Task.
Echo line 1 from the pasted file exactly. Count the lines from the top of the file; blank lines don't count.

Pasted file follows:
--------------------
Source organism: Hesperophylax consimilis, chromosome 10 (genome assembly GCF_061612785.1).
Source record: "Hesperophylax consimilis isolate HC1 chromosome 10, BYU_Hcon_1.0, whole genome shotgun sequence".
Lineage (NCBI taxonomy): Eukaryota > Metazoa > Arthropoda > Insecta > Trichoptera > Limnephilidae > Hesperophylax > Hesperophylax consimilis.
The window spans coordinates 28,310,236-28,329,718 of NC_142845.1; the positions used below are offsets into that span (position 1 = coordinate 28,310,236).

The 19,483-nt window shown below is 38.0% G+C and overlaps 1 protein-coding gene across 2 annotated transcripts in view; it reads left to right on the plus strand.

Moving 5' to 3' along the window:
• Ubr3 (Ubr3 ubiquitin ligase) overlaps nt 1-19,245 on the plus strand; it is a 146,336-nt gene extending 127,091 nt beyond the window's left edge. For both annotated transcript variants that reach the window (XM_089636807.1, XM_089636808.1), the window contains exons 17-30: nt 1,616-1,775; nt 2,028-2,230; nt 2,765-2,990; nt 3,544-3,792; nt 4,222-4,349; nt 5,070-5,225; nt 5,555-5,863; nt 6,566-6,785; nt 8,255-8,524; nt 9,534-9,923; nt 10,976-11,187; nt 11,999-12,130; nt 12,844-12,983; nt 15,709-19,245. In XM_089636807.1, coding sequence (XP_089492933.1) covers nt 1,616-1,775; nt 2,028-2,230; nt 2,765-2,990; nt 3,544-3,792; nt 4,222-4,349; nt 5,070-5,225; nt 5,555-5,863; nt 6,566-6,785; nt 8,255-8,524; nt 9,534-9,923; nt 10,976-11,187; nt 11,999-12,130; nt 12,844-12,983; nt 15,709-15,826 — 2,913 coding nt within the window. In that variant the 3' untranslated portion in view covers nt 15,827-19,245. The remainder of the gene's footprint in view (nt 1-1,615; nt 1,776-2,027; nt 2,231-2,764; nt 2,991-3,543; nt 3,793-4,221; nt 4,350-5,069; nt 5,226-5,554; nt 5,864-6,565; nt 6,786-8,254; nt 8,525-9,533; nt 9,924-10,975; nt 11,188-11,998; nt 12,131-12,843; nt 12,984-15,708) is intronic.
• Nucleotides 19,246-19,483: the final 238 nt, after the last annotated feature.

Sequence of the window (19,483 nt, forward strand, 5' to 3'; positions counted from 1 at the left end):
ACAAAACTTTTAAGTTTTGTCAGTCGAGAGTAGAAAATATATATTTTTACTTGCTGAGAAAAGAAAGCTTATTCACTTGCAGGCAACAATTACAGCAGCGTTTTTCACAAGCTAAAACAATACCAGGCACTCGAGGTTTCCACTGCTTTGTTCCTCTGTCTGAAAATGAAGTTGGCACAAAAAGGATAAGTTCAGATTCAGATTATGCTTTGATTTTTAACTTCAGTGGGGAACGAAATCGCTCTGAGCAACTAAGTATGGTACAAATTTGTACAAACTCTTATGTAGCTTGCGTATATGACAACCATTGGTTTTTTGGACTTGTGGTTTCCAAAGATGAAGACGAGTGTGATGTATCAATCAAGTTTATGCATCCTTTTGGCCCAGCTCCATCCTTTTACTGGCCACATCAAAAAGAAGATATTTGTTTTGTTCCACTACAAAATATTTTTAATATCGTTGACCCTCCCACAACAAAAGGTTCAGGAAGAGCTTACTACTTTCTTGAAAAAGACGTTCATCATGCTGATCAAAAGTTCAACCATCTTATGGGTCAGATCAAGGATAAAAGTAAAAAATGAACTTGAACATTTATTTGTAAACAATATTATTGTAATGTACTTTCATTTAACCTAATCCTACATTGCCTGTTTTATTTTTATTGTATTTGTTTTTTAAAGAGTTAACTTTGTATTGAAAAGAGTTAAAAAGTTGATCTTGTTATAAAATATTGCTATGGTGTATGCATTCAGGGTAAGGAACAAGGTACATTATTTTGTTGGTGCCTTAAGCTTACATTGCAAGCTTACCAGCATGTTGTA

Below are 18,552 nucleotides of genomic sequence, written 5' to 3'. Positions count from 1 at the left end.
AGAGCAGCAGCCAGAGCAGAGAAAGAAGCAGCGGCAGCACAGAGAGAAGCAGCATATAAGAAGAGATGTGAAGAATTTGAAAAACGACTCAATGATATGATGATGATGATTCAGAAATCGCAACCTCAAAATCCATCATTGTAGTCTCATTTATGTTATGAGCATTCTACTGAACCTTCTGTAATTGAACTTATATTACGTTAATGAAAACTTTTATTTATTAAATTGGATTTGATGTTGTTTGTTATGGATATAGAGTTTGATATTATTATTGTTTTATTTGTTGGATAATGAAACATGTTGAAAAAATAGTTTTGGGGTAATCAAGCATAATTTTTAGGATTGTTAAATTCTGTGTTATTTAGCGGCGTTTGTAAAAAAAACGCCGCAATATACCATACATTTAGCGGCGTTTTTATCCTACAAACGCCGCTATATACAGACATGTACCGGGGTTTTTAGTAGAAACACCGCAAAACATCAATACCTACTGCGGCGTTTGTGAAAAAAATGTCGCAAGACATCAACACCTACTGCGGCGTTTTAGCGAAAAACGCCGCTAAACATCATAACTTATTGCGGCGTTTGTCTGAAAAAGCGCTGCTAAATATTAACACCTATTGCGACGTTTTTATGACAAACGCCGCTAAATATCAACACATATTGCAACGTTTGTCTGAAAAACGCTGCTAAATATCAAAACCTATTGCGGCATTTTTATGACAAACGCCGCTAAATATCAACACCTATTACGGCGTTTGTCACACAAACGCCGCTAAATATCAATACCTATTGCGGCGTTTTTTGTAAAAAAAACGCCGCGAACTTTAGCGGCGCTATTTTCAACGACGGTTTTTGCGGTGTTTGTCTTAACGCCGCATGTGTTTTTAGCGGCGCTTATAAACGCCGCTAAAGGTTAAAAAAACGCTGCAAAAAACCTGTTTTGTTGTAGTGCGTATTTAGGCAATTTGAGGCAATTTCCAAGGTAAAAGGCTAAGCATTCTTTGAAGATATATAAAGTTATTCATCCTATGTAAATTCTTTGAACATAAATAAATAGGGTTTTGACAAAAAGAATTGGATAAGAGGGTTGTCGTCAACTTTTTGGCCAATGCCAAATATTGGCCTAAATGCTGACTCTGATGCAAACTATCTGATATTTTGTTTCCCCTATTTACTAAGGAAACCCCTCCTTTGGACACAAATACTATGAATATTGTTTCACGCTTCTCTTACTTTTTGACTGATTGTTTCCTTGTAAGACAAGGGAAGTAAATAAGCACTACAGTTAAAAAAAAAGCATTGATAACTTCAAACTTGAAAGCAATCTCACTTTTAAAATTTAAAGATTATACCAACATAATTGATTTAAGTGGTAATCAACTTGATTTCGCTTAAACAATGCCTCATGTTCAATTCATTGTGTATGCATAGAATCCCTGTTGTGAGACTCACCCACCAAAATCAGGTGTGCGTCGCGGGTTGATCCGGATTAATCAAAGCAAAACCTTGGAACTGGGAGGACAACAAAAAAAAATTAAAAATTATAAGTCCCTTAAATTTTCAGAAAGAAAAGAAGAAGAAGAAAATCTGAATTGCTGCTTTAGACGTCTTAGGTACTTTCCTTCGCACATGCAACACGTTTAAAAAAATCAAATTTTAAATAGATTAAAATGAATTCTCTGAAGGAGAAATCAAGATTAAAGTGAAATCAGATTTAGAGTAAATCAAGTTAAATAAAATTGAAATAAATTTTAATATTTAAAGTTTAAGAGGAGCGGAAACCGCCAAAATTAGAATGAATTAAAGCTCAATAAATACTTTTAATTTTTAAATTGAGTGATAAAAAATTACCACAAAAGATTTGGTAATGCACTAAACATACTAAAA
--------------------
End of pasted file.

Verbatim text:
Source organism: Hesperophylax consimilis, chromosome 10 (genome assembly GCF_061612785.1).